Surely there are cases in which anonymity is a good thing. I'll leave you to supply those cases for yourself, but there is a pernicious sort of anonymity on the web, the kind that leads to trolls and others who post comments on fora, on blogs, on websites for no more reason than to cause aggravation in others and a delectable Schadenfreude for themselves. This very sort of anonymity infects even social networking sites, so that people who claim to be friends will post—from the distance of the web and the pseudo-privacy it affords—comments that they would never utter if they had to defend themselves or face another person as they did. This, I think, is another way that virtual friendship and communication can coarsen human relations and erode civility. We all have Tourette's now.
In the more personal case, I came to see people that I liked and respected acting (virtually) towards others in a way that took me from enjoying the prospect of seeing or talking to them to hoping I might never have to talk to them again. Comments directed at me never much bothered me; I bartended for five years, I'm gay, I teach college students, so insults and snide remarks I can handle. But seeing people pounce on innocent others and judge from the height of their digital tower, I enjoy not so much. Perhaps I'm oversensitive, but I don't need a website to provide me with that kind of interaction. I can get that much easier.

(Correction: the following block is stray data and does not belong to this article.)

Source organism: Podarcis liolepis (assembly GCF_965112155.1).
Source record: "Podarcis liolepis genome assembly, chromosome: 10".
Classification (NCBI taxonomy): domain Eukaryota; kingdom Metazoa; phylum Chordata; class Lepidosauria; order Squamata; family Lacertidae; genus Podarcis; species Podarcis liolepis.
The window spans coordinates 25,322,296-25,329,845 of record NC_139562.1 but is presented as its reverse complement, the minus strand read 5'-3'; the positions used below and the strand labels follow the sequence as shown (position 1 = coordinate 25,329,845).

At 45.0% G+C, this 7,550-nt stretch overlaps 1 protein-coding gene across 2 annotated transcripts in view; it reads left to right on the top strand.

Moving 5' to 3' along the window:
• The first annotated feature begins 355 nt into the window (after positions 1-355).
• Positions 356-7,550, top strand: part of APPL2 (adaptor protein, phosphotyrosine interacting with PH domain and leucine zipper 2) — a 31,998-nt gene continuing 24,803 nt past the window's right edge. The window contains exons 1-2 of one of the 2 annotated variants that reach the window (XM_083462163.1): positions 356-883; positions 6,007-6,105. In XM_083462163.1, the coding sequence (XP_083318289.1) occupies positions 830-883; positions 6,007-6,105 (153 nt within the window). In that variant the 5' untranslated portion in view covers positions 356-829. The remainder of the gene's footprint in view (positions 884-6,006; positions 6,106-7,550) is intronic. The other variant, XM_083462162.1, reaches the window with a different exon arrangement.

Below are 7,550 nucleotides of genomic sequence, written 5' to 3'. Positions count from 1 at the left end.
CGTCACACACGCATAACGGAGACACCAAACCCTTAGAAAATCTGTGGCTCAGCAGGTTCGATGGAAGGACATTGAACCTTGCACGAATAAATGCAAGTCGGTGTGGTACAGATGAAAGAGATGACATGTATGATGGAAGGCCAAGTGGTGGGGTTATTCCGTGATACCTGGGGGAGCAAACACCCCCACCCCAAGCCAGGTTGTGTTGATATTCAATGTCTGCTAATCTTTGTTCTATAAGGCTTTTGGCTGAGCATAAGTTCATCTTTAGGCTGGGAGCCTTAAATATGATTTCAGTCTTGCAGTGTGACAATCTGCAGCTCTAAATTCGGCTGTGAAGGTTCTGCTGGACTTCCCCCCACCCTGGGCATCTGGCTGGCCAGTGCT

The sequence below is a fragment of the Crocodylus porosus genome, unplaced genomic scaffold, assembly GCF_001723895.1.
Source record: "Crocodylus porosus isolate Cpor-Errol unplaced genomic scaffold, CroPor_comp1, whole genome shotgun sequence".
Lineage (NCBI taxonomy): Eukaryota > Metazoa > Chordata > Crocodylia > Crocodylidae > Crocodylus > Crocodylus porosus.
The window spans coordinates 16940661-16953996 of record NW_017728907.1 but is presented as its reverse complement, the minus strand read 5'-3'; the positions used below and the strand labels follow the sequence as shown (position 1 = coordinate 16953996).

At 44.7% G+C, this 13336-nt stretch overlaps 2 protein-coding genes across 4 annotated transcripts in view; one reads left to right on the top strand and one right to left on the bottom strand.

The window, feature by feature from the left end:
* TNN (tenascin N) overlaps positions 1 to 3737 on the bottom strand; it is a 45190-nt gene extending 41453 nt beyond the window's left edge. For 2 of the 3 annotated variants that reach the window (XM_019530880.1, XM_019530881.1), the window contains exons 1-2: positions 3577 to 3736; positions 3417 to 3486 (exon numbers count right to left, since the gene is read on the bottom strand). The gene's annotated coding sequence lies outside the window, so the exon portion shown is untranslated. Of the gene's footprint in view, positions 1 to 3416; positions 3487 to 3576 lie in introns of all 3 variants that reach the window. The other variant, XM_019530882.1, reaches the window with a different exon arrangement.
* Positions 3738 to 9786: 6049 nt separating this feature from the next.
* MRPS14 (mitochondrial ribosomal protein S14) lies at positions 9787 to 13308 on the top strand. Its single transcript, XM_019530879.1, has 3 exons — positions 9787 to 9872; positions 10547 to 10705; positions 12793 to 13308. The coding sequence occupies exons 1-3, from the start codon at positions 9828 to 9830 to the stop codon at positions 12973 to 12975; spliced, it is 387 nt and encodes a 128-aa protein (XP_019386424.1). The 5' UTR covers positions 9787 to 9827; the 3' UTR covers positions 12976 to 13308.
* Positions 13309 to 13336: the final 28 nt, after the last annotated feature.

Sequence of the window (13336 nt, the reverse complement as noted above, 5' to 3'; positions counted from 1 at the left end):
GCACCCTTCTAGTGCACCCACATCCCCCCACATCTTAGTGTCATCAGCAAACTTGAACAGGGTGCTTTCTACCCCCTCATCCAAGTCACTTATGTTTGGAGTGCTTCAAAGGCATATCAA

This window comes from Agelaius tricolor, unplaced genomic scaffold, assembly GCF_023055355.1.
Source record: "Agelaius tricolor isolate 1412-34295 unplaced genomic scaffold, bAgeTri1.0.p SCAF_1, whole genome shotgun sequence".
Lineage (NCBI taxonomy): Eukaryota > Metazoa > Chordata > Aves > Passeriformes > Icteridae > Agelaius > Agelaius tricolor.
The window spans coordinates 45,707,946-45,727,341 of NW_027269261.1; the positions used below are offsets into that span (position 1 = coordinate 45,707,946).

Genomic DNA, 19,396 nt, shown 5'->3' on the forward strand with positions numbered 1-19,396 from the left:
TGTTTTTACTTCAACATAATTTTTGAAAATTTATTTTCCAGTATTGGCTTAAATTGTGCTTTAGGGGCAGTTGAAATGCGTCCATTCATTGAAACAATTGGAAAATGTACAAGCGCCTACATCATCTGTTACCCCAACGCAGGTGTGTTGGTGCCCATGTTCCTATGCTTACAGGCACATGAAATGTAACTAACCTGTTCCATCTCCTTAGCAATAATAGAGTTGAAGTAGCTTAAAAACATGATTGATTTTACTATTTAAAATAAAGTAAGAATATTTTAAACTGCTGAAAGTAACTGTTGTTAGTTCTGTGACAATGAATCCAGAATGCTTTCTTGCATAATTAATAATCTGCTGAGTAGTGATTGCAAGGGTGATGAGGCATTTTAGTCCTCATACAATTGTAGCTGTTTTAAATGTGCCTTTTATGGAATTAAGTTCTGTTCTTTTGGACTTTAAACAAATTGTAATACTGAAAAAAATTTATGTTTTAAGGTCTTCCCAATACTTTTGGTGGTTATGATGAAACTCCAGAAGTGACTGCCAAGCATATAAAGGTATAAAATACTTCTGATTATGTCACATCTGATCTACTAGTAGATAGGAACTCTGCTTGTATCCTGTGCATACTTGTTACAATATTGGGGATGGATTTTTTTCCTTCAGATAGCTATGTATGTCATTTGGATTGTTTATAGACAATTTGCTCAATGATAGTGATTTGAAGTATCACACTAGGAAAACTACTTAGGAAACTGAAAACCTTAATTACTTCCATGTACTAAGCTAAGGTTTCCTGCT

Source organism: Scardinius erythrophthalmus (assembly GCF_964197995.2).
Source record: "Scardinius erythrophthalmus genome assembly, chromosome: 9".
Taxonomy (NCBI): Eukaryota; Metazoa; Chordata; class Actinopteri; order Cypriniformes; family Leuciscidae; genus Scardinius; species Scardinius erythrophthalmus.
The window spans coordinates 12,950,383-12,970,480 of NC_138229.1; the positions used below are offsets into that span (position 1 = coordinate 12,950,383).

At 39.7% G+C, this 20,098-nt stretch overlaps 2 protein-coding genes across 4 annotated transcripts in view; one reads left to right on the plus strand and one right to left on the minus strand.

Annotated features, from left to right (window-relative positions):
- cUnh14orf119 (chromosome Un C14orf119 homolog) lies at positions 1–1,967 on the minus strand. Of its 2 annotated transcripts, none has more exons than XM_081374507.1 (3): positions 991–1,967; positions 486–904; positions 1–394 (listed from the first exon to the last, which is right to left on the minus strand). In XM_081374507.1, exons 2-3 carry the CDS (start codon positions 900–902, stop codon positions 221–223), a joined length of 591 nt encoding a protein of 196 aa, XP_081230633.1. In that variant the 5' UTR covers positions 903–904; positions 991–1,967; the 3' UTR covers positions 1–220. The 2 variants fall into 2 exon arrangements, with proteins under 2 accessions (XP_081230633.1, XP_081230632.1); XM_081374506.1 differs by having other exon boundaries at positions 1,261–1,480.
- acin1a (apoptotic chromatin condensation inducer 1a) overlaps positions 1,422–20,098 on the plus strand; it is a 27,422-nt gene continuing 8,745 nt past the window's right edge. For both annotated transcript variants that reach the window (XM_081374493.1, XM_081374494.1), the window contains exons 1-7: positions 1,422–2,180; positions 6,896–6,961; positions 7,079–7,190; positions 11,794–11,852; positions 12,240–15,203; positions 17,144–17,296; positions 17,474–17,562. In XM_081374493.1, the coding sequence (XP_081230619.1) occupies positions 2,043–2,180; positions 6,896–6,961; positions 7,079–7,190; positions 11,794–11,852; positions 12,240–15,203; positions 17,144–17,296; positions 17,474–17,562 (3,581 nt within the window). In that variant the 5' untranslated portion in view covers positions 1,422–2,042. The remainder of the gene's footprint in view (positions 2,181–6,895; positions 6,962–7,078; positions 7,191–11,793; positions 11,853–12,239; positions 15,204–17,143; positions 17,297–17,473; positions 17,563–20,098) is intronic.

I remember once being told not to say anything that I wouldn't say within my mother's hearing. An apt corollary for the web might be not to type anything you wouldn't say to the person in person.